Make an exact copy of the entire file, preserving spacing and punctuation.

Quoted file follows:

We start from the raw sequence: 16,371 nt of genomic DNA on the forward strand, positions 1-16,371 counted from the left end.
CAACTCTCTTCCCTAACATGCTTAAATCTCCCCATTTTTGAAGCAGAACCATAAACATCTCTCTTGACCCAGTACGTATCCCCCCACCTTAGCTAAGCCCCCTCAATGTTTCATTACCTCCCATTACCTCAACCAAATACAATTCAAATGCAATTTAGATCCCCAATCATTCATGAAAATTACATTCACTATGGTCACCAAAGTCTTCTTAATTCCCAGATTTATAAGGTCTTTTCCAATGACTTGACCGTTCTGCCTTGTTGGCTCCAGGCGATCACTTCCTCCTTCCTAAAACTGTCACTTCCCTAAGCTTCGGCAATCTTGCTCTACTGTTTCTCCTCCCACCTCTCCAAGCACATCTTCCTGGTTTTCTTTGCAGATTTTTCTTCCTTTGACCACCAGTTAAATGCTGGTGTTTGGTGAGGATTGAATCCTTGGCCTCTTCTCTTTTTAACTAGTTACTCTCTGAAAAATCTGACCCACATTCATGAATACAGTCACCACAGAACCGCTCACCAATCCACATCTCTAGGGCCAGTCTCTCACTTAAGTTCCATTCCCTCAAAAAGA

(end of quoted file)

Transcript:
We start from the raw sequence: 16,371 nt of genomic DNA on the forward strand, positions 1-16,371 counted from the left end.
CAACTCTCTTCCCTAACATGCTTAAATCTCCCCATTTTTGAAGCAGAACCATAAACATCTCTCTTGACCCAGTACGTATCCCCCCACCTTAGCTAAGCCCCCTCAATGTTTCATTACCTCCCATTACCTCAACCAAATACAATTCAAATGCAATTTAGATCCCCAATCATTCATGAAAATTACATTCACTATGGTCACCAAAGTCTTCTTAATTCCCAGATTTATAAGGTCTTTTCCAATGACTTGACCGTTCTGCCTTGTTGGCTCCAGGCGATCACTTCCTCCTTCCTAAAACTGTCACTTCCCTAAGCTTCGGCAATCTTGCTCTACTGTTTCTCCTCCCACCTCTCCAAGCACATCTTCCTGGTTTTCTTTGCAGATTTTTCTTCCTTTGACCACCAGTTAAATGCTGGTGTTTGGTGAGGATTGAATCCTTGGCCTCTTCTCTTTTTAACTAGTTACTCTCTGAAAAATCTGACCCACATTCATGAATACAGTCACCACAGAACCGCTCACCAATCCACATCTCTAGGGCCAGTCTCTCACTTAAGTTCCATTCCCTCAAAAAGA